By Jasmine Irving
Recently my pen has been scrawling out pages and pages of ramblings, which make my 20 year old self – fresh out of teenage hood – feel oh so wise. But I won’t bore you with that. Let’s talk about hairy armpits. I’m sure it’s all been heard before, the whole “I’m a feminist and refuse to adapt my body in any way, shape or form to conform to capitalist patriarchal ideals” and as much as it fits me in a neat little box of “Feminist – the hairy type” that’s pretty much exactly why razors aren’t in my bathroom cupboard.
Another thing is I just can’t be bothered. There are more important things to do, like sleeping, or eating or clambering over cliffs. This is all significantly more interesting than staring at my own face in the mirror or shaving legs. At the same time as I think and feel all this, it’s completely justified and fine to be the person who does enjoy doing these things to their appearance – what often discourages people from feminism and other groups is that it’s easy to sound like your attacking everyone who chooses to do what you choose not to do. It’s the ideologies behind the act that I have a problem with and unfortunately each day it becomes more and more apparent that these cannot be escaped. You can try and try and TRY to live outside of cultural ideology but in one way or another we’re always going to be somewhat stuck within it. After all we are born into it, before we even escape the womb there’s a whole bunch of pre conceived ideas about our identity. So, every small bit of resistance along the way counts.
At a festival in summer my pits got quite a reaction from a typical lad’s lad who found it utterly shocking and expressed his disgust. For one it was a festival so I was busy packing sparkly items of clothing, face paint and glitter rather than razors and secondly just because women are portrayed as being plastic and hairless in every film, TV programme, magazine etc, does not mean we don’t actually have hair! And what’s more I find it kind of disgusting that in porn women are completely bare down there, as if they never went through puberty, do men really want their women to look like a child?! Because that’s pretty messed up. Surely we should be proud of what separates us from childhood to becoming a woman. Whatever anyone decides to do is fine, the point is your body is your own and you can do what you want with it –however I’d like to think people are acting out of their own free will and not just taking on social norms because anything else is portrayed as wrong. I won’t even go into the types of slogans used in hair removal adverts, because this piece would never end; they’ve been driving me barking mad for as long as I can remember!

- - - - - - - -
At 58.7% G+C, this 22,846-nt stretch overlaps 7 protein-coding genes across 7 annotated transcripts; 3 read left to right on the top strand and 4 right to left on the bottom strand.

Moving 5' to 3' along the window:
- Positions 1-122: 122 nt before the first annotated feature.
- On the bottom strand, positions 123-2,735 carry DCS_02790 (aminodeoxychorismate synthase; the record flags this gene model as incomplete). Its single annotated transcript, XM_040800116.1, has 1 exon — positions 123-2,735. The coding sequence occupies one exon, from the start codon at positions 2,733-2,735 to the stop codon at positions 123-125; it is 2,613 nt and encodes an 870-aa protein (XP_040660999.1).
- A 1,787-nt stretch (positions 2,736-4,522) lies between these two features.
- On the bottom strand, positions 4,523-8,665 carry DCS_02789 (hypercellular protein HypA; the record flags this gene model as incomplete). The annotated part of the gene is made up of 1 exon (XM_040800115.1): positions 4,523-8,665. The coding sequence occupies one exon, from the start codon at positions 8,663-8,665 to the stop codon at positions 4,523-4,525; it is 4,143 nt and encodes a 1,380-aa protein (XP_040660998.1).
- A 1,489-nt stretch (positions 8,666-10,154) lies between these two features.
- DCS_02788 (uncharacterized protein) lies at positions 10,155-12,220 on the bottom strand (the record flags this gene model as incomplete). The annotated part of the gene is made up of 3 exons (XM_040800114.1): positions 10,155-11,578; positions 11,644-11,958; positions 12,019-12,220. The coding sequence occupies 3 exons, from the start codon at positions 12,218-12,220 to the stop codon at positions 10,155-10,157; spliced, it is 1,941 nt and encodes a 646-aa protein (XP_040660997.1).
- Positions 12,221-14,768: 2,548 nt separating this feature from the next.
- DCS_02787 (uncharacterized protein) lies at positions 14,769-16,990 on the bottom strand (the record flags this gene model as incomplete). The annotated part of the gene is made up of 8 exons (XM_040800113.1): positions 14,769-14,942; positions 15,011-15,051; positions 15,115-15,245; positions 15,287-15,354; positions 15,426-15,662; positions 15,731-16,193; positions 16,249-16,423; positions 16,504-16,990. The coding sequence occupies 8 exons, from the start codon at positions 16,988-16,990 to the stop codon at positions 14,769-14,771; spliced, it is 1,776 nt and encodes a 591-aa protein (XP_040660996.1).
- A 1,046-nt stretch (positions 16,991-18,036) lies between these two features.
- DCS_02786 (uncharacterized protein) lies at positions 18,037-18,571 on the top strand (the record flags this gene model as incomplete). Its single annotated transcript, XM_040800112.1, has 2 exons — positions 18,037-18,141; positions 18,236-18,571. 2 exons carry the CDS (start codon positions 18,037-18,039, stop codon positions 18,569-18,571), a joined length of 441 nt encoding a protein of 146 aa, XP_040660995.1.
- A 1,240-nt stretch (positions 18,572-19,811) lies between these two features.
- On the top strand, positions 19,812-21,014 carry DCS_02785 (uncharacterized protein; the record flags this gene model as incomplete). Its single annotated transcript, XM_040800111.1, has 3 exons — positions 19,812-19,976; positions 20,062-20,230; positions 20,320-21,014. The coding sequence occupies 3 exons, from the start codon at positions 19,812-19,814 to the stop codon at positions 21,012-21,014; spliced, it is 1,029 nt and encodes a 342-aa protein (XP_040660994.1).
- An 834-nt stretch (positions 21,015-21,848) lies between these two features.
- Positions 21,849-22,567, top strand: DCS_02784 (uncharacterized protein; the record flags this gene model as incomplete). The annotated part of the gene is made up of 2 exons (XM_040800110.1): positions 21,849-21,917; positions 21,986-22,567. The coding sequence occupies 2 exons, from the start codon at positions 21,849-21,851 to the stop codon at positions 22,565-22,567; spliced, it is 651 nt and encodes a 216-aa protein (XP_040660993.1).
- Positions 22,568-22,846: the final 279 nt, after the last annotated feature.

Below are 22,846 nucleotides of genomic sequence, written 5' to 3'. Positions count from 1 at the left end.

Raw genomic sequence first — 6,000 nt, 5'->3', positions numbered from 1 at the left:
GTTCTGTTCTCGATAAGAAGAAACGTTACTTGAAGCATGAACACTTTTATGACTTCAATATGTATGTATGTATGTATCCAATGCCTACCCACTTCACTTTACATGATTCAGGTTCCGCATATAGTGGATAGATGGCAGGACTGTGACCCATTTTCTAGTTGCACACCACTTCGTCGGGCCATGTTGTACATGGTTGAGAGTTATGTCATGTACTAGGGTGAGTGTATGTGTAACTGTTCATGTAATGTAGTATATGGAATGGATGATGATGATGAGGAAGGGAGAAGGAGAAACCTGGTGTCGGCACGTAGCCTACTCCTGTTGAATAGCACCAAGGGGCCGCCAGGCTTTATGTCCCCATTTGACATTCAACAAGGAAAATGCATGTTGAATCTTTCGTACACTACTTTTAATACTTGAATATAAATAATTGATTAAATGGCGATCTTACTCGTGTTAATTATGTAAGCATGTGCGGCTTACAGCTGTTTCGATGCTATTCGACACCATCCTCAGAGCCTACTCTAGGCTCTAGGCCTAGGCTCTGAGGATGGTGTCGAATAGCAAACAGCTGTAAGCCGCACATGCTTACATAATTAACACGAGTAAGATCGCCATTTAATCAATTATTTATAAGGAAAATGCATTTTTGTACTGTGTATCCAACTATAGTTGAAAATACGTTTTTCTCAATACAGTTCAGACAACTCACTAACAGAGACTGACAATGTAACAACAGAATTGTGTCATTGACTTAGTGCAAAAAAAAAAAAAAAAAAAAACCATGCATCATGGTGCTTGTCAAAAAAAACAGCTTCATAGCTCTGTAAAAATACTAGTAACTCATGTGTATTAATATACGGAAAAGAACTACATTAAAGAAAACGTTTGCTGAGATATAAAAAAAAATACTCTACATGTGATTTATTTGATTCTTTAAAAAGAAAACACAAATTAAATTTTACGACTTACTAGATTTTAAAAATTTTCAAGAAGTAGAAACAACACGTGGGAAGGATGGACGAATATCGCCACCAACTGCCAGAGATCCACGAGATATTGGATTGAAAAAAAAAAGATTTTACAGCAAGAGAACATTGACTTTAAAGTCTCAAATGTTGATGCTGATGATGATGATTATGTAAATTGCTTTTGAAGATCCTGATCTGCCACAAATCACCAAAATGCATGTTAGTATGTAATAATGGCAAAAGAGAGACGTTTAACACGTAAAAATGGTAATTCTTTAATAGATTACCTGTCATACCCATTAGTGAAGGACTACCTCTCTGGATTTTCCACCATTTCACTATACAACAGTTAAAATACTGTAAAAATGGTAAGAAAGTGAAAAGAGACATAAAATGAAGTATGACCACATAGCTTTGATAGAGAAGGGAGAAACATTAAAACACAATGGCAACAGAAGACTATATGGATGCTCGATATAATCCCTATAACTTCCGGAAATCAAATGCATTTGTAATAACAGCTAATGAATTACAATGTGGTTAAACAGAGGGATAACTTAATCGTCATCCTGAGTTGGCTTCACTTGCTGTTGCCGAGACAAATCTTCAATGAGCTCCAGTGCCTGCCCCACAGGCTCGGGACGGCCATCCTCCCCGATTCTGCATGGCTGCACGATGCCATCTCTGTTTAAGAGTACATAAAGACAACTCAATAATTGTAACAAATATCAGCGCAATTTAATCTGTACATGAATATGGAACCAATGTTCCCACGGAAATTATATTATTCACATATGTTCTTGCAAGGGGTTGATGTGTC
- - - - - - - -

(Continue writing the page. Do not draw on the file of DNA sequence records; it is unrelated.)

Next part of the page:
I guess the lines between cultural ideologies and autonomy will always be blurred, but a bit of hair on a woman really shouldn’t cause all the fuss that it does. It runs deeper than this though, the point is, that a hairless, idealistic form of the female body is a construction created as an image of female sexuality (the painted, tweaked version,) which is sold as a commodity, used to make money. Such an extensive, pervasive part of society cannot be ignored.
The oppression and objectification of women in the media undoubtedly comes from a capitalist source where patriarchy is an ideology which emerges from class relations and exploitations. Of course, women have been oppressed in pre capitalist societies too but capitalism, as a system itself, benefits from the objectification of women where a mass and highly profitable market is opened up. We need to stand up and refuse to be viewed as a product, an object, whatever you want to call it, and resist the combined forces of capitalism and patriarchy. There’s so many creative was that individuals and groups are doing this, inspiring others to follow in the footsteps of a unified resistance. Where there’s a will there’s a way.